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  • The absence of such renal caeca in Limulus and their presence in the terrestrial Arachnida is precisely on a parallel with their absence in aquatic Crustacea and their presence in the feebly branchiate Amphipoda.

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  • A character of great diagnostic value in the more primitive Arachnida is the tendency of the chitinous investment of the tergal surface of the telson to unite during growth with that of the free somites in front of it, so as to form a pygidial shield or posterior carapace, often comprising as many as fifteen somites (Trilobites, Limulus).

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  • The ancestral stock was (as in the Arachnida) pantognathobasic, that is to say, had a gnathobase or jaw-process on the base of every post-oral appendage.

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  • These have small and insignificant rami, or none at all, a feature in which the Arachnida differ from them.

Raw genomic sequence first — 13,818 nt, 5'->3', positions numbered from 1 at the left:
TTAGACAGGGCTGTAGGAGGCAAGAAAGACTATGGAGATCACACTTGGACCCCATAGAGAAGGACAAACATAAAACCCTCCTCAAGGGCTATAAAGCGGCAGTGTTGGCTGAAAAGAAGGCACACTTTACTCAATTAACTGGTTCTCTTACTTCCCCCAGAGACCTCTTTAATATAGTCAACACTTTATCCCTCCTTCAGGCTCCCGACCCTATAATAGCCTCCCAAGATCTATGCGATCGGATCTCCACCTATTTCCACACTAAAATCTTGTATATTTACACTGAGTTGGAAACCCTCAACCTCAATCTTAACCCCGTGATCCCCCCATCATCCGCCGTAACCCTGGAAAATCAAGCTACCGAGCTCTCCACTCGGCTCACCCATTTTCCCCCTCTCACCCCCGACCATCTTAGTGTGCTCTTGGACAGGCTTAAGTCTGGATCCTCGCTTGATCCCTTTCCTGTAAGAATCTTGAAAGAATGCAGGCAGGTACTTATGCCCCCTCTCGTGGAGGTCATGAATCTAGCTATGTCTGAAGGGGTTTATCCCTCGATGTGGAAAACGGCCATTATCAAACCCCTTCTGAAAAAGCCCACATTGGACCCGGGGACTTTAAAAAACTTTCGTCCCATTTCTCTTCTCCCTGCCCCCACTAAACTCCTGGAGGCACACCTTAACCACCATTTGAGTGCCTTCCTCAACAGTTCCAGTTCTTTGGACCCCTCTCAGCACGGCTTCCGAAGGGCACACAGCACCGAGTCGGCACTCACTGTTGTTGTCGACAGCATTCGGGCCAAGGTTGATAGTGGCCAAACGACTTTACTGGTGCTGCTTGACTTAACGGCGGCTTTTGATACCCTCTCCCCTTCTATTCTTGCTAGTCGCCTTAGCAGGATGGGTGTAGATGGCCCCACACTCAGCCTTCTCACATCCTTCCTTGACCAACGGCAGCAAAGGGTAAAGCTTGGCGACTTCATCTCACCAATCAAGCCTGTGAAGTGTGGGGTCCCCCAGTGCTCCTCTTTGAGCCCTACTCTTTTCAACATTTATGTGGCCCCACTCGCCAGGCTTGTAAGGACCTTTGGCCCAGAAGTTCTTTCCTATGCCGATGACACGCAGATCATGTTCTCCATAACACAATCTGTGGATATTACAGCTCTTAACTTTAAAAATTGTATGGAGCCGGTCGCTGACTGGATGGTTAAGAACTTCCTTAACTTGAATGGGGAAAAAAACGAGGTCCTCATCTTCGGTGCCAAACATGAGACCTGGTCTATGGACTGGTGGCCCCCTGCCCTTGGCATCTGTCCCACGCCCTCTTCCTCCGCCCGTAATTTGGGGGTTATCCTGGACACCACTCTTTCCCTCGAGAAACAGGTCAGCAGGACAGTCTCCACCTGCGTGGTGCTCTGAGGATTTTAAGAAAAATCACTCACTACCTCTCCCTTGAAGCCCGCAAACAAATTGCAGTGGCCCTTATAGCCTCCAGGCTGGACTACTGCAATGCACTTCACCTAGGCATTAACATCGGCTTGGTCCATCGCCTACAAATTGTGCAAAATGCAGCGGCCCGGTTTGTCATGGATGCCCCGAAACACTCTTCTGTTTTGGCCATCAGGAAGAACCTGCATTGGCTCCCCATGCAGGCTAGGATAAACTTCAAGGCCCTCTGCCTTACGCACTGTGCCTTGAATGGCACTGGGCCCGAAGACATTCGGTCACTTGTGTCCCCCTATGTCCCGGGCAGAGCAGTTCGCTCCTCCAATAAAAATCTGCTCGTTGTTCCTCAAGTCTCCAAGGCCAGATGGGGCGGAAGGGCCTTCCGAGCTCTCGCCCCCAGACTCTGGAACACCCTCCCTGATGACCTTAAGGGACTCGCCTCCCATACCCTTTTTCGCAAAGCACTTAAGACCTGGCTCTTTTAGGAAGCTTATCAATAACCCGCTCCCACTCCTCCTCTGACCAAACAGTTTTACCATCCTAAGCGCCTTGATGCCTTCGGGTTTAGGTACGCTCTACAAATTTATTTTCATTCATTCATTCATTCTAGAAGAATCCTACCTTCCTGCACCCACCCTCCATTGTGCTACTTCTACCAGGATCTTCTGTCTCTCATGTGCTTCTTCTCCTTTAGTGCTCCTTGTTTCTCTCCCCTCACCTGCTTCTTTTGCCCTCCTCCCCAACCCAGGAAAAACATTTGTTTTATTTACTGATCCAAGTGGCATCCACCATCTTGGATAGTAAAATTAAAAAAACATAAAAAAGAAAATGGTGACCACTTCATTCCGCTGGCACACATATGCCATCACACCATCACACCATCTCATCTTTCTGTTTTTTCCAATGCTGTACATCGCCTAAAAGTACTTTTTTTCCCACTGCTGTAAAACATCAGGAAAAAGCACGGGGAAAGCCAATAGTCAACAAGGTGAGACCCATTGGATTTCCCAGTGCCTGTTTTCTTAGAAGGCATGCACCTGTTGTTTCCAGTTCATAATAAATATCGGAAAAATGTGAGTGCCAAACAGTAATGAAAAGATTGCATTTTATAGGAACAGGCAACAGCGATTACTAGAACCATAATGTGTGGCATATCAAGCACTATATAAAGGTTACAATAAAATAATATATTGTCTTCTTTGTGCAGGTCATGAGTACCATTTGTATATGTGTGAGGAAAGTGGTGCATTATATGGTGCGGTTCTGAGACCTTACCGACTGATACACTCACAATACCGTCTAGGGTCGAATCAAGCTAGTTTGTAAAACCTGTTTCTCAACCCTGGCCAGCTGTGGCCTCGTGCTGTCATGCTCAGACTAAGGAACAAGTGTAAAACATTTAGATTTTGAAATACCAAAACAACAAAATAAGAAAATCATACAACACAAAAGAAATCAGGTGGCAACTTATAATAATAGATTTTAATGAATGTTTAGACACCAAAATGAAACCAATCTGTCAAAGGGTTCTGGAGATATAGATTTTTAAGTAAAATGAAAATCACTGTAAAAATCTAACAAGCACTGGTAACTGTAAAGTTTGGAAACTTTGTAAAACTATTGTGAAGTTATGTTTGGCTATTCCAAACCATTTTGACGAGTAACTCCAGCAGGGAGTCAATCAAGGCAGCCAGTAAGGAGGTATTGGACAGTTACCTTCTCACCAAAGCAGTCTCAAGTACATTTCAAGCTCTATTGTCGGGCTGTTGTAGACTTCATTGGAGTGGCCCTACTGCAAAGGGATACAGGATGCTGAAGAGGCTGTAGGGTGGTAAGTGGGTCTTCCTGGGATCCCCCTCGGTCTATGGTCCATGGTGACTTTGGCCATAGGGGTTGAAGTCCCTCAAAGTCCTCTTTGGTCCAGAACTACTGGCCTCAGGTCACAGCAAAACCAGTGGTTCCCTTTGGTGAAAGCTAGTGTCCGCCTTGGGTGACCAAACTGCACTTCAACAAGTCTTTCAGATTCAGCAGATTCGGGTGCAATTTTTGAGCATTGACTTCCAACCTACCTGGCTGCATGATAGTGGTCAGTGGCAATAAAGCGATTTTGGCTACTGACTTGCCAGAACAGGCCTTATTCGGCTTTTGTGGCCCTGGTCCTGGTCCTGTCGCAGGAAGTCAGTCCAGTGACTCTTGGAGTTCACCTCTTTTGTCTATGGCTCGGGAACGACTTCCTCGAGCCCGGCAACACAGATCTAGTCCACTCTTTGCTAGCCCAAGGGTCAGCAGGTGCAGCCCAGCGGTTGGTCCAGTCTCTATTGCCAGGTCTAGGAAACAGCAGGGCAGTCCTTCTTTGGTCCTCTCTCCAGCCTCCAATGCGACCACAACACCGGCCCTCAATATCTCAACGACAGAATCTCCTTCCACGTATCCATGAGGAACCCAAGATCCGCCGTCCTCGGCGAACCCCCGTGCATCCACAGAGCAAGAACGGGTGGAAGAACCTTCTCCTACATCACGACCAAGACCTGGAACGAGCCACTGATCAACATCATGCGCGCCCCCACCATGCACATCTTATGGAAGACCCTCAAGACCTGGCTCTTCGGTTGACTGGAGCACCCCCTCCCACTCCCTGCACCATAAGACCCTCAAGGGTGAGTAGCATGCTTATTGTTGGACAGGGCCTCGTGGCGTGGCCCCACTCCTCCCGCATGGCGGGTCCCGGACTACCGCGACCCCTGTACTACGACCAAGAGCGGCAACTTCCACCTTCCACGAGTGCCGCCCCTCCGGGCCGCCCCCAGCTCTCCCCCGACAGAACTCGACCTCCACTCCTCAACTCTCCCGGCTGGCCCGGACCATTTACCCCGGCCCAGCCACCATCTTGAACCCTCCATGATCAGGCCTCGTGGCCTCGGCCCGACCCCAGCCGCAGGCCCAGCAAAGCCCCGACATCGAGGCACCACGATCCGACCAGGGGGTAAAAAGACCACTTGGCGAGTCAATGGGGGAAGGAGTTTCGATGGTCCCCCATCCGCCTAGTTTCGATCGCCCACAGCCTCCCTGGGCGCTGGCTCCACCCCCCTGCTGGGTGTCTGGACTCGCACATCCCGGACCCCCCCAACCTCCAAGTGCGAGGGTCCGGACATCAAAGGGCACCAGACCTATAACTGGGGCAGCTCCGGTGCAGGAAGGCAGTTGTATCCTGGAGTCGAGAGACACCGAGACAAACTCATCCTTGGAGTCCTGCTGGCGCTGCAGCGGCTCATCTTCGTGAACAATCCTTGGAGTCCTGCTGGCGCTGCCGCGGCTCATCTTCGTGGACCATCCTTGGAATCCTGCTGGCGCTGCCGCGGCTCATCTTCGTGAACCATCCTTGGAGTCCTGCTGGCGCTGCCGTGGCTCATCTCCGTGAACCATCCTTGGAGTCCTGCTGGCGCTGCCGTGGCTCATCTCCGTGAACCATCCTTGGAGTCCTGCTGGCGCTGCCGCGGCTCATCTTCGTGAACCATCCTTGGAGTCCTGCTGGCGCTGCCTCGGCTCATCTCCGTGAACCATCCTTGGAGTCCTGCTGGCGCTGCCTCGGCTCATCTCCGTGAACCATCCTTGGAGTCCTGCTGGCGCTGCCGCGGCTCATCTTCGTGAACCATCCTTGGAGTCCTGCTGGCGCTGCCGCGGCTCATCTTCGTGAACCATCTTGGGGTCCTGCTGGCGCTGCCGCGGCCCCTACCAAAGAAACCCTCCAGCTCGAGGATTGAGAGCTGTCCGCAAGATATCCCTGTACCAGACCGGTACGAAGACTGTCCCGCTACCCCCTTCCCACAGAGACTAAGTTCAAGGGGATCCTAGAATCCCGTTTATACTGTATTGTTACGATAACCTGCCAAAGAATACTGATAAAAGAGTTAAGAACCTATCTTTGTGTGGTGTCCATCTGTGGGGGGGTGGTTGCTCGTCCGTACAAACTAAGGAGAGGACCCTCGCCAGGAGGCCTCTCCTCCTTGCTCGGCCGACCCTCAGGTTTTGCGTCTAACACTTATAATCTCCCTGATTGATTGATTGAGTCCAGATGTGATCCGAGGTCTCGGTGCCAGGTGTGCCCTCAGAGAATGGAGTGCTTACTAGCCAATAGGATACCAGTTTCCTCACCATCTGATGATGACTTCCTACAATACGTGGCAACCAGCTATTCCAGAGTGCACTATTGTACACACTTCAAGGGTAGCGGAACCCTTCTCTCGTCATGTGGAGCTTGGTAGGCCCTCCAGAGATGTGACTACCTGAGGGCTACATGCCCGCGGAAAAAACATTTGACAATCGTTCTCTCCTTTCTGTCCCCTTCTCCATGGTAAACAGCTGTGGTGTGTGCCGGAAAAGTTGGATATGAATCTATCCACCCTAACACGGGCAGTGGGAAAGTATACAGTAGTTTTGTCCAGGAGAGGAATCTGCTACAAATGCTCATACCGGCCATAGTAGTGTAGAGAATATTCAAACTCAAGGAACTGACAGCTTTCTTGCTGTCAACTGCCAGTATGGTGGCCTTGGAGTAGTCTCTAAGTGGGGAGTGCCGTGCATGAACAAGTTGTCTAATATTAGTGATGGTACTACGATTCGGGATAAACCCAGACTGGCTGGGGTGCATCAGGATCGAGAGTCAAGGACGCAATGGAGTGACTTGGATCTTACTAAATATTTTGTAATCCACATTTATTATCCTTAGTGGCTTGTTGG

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  • A characteristic, comparable in value to that presented by the pygidial shield of Arachnida, is the frequent development of a pair of long appendages by the penultimate somite, which with the telson form a trifid, or, when that is small, a bifid termination to the body.

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  • The lateral eyes of Crustacea are polymeniscous, with highly specialized retinulae like those of Hexapoda, and unlike the simpler compound lateral eyes of lower Arachnida.

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  • It appears from observation of the embryo that whilst the first prosthomere of Centipedes has its appendages reduced and represented only by eye-patches (as in Arachnida, Crustacea and Hexapoda), the second has a rudimentary antenna, which disappears, whilst the third carries the permanent antennae, which accordingly correspond to the second antennae of Crustacea, and are absent in Hexapoda.